RED RAIN CELLS FROM SRI LANKA UNUSUALLY HIGH IN URANIUM SAY STUDIES IN JAPAN
Posted on April 18th, 2013
by Walter Jayawardhana
The latest research done on the Red Rain cells collected in the North Central, Uva and Southern Provinces of Sri Lanka has concluded that the outer layers of the cells are unusually high in uranium.
A research paper published in the Journal of Cosmology by Professor Chandra Wickramasinghe ,Professor Takafumi Matsui, Nori Miyake and others have said, “We report the results of a preliminary Transform Electron Microscopy study of the red rain cells that shows them to have outer cell walls unusually rich in uranium, and a nuclear region with a strong deficit or absence of phosphorus.”
In a brief interview with this correspondent in Los Angeles Professor Wickramasinghe in Cardiff, UK said , “The concentration of Uranium is not typical of earthly life forms and is another pointer to the alien origin of the red rain cells. . Professor Matsui and his colleagues in Tokyo are planning to find any concealed DNA in these cells, amplify them and determine its significance.”
Wickramasinghe also said the diatoms (algae) found in the red rain are also not of any earthly type.
The two co-writers of the paper from Japan are attached to the Planetary Exploration Research Centre, Chiba Institute of Technology, Chiba. Japan.
After comparing the Sri Lankan Red Rain Cells collected under the direction of Dr. Anil Samaranayaka of the Medical Research Center last year and the Kerala Red Rain Cells (RRC’s) collected earlier in 2001 the scientists said, “Under the light microscope, Sri Lankan RRCs appear generally similar to Indian RRCs but are mixed with more microbial contaminants than were present in the latter . The contaminants were almost certainly acquired near ground level and may have included small amounts of terrestrial bacteria. The RRCs were however clearly separable in TEM analysis of centrifuged samples of the rain.”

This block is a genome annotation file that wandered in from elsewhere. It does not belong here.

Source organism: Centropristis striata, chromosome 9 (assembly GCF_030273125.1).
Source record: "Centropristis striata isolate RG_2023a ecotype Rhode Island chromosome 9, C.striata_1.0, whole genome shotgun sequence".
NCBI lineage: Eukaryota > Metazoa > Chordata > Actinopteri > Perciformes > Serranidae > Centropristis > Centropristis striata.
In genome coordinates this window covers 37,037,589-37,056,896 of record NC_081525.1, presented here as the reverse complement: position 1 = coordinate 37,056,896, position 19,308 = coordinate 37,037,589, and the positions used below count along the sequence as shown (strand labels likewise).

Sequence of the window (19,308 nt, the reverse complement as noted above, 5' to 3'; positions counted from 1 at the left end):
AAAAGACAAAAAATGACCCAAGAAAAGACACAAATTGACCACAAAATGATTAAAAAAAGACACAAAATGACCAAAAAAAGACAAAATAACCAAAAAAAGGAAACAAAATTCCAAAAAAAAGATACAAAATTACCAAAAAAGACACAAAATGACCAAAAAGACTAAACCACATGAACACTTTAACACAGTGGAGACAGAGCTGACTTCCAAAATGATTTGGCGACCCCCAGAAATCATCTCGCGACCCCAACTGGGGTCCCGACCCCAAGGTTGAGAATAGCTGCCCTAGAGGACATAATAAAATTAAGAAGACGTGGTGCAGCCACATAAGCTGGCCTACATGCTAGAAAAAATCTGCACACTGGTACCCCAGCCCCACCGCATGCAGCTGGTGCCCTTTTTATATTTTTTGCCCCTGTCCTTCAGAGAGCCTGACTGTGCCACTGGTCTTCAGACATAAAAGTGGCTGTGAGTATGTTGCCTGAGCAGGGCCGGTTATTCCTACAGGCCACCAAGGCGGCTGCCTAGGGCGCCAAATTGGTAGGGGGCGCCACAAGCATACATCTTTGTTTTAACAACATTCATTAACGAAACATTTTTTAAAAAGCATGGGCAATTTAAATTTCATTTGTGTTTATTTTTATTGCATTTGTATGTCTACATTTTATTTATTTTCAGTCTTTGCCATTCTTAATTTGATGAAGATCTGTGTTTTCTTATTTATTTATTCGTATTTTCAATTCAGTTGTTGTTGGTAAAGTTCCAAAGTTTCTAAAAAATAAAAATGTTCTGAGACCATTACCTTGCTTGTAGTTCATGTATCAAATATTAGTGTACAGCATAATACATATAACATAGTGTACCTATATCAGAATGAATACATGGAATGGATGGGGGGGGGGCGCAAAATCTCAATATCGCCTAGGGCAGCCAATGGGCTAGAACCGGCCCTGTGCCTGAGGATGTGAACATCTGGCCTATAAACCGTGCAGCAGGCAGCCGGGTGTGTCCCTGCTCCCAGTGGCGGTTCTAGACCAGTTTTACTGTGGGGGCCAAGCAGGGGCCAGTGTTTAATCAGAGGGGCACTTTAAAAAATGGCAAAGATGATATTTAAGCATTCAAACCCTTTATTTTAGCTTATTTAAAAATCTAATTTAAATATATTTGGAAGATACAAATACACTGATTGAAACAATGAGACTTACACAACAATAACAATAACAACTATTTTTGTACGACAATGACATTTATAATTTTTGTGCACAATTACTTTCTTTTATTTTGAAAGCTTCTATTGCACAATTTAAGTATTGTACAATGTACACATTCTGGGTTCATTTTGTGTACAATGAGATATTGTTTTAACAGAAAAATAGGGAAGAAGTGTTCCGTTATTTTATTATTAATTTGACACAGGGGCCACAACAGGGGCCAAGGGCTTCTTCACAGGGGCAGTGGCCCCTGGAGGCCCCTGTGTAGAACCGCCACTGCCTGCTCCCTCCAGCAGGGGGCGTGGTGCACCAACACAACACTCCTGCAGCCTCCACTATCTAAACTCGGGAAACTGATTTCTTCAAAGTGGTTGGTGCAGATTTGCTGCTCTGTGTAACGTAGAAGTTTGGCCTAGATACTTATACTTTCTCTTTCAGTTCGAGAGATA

Describing the Transmission Electron Microscopy (TEM) studies of the Sri Lanka RRC’s the scientists said, “The cross-section of RRCs revealed unusually thick outer walls similar to the Kerala red rain cells . Cells are seen to possess multiple membrane layers, and an inner protoplast that seems poorly preserved. The degradation of outer wall coating appears to have started already, and some cells were seen to have lost it completely. There are some cells “captured” in a process of cell division, probably by binary fission, into two daughter cells within an outer cell wall .”
The scientists also said the uranium in the outer layers of the cell walls of red rain collected in Sri Lanka was high while in the interior the element was lacking. “Most striking is the high abundance of uranium in the outer cell wall and the lack of a phosphorus peak in the cell interior . Note that the elemental composition was analyzed without using any negative staining. This has been proved by not detecting uranium from the cell interior. (If the sample was UA stained, uranium should be detected from entire cell and also from the control.) We are therefore compelled to conclude that the Sri Lankan RRC’s have a high concentration of uranium, that is not characteristic of a normal terrestrial cell.”
The lack of phosphorous in the cells encouraged the scientists to call them unusual organisms: “The lack of phosphorous also points to an unusual organism, and if confirmed supports the contention of Godfrey Louis and Santhosh Kumar(the Kerala scientists who did pioneering research) for a lack (or dearth) of DNA. All this can be taken as arguable evidence of a meteorite/cometary origin of the cells.”
Nori Miyake1, Takafumi Matsui1, Jamie Wallis3, Daryl H. Wallis2, Anil Samaranayake4 Keerthi Wickramarathne4 and N. Chandra Wickramasinghe2 are the authors of the paper.